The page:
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Healthy Skin

The health of the skin is dependent on the nutrients it receives from the blood vessels in the underlying tissues. A characteristic of the skin is that it's particularly susceptible to outside influences, such as:

Deficiencies of many vitamins and minerals result in skin changes and a considerable number of skin diseases can be treated using nutritional methods which get to the root of the problem.

Information is presented below on on the following conditions:


Acne is caused largely by the overproduction of sebum, an oily substance that causes the pores of the skin to become blocked, resulting in spots or pimples. They are found on the face, though they may extend to the shoulders, back, arms and chest. The condition is particularly common in the adolescent years due to hormonal changes.

It is thought that acne may be caused by deficiencies of:

Other factors associated with acne include:

What you can do to help


Psoriasis is a non-contagious skin condition that commonly affects the knees, elbow and scalp but it may occur in other areas (although rarely on the face). Bright pink, raised patches covered with white scales appear on the skin. The complaint is caused by an over production of the epidermal cells and may be triggered by stress.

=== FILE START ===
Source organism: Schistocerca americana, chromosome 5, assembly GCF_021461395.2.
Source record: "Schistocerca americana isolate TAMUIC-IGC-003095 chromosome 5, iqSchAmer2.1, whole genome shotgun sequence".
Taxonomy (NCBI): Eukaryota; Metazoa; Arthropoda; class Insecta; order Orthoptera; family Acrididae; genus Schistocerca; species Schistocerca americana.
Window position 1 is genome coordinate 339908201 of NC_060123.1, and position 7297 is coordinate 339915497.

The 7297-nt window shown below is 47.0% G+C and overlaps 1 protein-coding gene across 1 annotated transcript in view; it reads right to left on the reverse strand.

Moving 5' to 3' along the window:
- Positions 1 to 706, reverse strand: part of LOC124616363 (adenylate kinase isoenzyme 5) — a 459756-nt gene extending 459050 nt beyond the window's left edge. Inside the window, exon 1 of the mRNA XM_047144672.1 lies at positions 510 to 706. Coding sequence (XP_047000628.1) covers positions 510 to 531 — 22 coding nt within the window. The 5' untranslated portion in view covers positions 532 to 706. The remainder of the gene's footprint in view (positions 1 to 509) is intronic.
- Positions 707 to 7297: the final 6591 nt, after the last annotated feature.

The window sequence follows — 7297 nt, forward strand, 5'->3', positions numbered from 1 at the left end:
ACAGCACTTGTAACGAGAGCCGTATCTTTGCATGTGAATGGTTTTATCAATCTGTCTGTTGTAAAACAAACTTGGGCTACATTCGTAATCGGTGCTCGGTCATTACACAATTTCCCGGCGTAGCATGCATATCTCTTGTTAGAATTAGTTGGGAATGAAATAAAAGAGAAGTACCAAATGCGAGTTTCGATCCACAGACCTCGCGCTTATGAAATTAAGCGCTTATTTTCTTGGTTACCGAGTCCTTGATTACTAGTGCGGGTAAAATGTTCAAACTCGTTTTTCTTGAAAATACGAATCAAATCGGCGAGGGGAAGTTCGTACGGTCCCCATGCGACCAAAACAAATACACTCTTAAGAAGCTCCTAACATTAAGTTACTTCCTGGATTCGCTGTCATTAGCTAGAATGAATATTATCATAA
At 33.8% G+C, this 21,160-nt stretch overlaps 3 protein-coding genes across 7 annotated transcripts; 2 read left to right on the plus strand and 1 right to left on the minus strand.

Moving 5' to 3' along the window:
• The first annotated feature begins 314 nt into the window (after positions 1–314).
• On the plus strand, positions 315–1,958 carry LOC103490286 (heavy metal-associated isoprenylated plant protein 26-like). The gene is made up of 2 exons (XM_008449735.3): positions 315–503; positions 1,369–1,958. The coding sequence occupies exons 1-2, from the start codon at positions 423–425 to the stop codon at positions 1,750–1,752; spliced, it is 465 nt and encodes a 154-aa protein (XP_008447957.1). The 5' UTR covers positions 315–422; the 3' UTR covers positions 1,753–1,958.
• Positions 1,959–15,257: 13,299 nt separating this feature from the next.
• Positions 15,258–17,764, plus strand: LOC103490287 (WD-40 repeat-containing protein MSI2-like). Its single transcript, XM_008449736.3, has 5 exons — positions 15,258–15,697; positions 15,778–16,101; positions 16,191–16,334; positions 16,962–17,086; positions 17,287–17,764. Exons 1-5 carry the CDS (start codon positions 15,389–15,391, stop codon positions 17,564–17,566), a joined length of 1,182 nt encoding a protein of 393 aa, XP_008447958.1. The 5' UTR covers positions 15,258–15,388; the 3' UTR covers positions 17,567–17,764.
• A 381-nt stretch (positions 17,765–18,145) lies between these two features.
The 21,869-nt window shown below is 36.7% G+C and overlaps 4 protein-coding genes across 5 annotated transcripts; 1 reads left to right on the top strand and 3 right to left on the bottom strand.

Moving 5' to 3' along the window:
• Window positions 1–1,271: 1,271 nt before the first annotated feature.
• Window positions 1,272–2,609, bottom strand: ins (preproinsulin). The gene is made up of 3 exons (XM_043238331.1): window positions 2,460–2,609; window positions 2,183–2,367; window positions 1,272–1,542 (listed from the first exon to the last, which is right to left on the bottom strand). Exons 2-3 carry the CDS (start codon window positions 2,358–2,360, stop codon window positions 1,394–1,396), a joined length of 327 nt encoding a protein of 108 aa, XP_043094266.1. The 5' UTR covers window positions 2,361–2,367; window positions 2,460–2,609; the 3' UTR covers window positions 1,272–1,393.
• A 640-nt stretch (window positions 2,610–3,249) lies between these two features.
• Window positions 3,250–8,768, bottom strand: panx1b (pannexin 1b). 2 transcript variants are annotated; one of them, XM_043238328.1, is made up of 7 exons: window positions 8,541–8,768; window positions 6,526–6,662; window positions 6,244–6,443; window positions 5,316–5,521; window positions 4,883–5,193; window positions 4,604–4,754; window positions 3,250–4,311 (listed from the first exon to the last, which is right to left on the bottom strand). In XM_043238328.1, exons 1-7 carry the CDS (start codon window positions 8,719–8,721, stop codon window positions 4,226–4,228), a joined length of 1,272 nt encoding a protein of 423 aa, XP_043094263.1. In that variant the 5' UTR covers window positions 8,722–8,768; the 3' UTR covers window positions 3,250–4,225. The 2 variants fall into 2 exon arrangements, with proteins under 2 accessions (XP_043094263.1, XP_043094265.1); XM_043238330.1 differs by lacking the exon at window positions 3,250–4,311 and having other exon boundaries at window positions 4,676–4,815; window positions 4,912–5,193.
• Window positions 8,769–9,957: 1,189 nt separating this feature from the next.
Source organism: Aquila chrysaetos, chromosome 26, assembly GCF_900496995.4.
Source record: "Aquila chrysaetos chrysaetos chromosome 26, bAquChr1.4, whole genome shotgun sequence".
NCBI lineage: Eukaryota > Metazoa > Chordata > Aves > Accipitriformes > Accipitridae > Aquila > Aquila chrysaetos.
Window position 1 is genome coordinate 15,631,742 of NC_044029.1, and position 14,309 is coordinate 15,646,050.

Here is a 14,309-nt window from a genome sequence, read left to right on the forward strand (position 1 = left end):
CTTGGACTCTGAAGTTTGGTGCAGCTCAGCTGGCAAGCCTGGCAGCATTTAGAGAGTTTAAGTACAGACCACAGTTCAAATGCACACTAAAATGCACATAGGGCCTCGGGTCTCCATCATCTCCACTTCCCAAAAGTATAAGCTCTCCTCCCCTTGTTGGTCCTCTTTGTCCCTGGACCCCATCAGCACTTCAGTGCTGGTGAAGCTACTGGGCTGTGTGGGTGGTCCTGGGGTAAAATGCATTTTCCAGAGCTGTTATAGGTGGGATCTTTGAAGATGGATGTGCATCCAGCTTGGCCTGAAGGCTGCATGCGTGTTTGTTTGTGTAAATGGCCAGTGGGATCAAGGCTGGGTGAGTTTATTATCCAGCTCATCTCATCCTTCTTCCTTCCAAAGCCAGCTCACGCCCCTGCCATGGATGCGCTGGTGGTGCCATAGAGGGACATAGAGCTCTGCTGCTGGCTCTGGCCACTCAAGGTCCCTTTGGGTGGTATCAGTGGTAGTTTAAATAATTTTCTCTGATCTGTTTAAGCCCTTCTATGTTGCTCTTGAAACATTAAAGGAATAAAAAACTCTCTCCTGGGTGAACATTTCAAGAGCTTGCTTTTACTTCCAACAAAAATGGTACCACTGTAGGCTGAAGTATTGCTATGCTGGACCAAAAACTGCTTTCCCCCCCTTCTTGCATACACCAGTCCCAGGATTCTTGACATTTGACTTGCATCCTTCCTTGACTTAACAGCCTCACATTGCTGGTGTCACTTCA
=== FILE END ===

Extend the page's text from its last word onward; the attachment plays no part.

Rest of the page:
Some cases of psoriasis are made worse by:

What you can do to help


Eczema involves inflamed and itchy skin. The skin becomes red, flaky and may develop tiny blisters. There are many types of eczema including:

Some of the common causes of eczema are:

What you can do to help

Alter what you eat to eliminate foods that you may be sensitive to. These can include:

Additionally, it may be very helpful to:

Remember that fish oils and evening primrose oil have been shown to reduce itching and generally improve the condition in a large percentage of sufferers.

Cold sores

Cold sores are caused by the herpes simplex virus. These painful blisters appear around the mouth. The virus may lie dormant in the body and only flare up when the immune system is under stress. Cold sores are contagious and care should be taken not to spread them to other parts of the body or to other people.

Cold sores are usually precipitated by:

What you can do to help

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Bland, J. 1996, Contemporary Nutrition. J & B Associates.

Davies, S. and A. Stewart., 1997, Nutritional Medicine. Pan.

Holden, S., Hudson, K., Tilman, J. & D. Wolf, 2003, The Ultimate Guide to Health from Nature. Asrolog Publication.

Pressman, A. and S. Buff, 2000, The Complete Idiot's Guide to Vitamins and Minerals. (2nd Ed.) Alpha Books.

Soothill, R. 1996, The Choice Guide to Vitamins and Minerals. A Choice Book Publication.

Sullivan, K. 2002, Vitamins and Minerals: A Practical Approach to a Health Diet and Safe Supplementation. Harper Collins.

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In the treatment of skin diseases, emphasis has been placed on the use of creams and ointments applied directly on the area of the skin affected. While this undoubtedly has value, it also has distinct limitations. Little importance has been placed on the role of nutritional factors in skin quality. The information on this page goes some way to correcting this.